Exam Type: Any Day Take-home
Jurisprudence is the silent and controlling partner in every judge’s and every lawyer’s reasoning about law. A judge, a lawyer, a citizen, a law student cannot answer any legal question without a sufficiently clear sense of what law is— as distinct, say, from religion, or hard science or social science— and what it is that constitutes legal reasoning and argument (as opposed to, say, reasoning in empirical science or theology or mathematics or logic). What sources may a judge consult to resolve a legal dispute, and on what sources should a lawyer rely in making an argument on behalf of a client? Only such commonplace sources as case precedents, statutes, constitutional provisions, administrative regulations, executive orders? May she also consult the bible, or works by moral, political, and legal philosophers? Why or why not?
These and related questions are the subject matter of Jurisprudence and of this course. In our exploration of these themes, we will consider competing explanations of the concept of law (among legal positivists, legal realists, natural law theorists, critical legal studies theorists), the role of social and political contest in lawmaking and law application (including approaches to this issue that focus on race, class, and gender in their explanations of law and legal institutions), the nature, extent and limits of reason and rationality in legal argument, the role of virtue in judging and lawyering, and the values that do or should guide legal factfinding.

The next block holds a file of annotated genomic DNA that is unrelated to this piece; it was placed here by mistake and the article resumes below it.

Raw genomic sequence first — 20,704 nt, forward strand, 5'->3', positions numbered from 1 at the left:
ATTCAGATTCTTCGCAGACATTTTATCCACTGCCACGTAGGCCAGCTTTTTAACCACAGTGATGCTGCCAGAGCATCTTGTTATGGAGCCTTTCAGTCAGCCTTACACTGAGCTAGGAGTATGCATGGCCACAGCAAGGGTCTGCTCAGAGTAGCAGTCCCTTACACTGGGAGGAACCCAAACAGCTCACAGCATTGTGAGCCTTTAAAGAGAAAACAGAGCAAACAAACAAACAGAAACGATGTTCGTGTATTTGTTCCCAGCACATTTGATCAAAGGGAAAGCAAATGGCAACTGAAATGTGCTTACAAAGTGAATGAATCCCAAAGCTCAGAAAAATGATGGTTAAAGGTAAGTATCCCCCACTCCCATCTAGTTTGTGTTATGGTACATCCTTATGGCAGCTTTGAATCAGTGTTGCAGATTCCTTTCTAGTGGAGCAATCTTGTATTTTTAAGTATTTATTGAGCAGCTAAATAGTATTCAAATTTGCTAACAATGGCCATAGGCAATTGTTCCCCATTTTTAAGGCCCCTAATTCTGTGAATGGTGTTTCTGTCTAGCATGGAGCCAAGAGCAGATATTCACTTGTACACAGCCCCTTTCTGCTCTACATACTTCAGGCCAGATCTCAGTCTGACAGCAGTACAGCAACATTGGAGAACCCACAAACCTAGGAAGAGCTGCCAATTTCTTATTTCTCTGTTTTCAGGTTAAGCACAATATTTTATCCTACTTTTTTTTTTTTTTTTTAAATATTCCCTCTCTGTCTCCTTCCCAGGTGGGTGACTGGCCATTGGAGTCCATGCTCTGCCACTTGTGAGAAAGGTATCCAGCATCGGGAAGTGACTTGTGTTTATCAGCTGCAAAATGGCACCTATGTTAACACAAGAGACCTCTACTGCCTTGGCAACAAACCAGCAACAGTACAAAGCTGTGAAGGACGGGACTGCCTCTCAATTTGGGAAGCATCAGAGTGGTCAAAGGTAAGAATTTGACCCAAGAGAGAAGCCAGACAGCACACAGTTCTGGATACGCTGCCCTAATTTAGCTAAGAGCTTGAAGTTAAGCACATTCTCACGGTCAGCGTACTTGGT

No special background is required. Work for the course consists of class participation and a take-home exam. Cross-registrants are welcome. Anyone seeking information about this course should feel free to contact Professor Scott Brewer at firstname.lastname@example.org.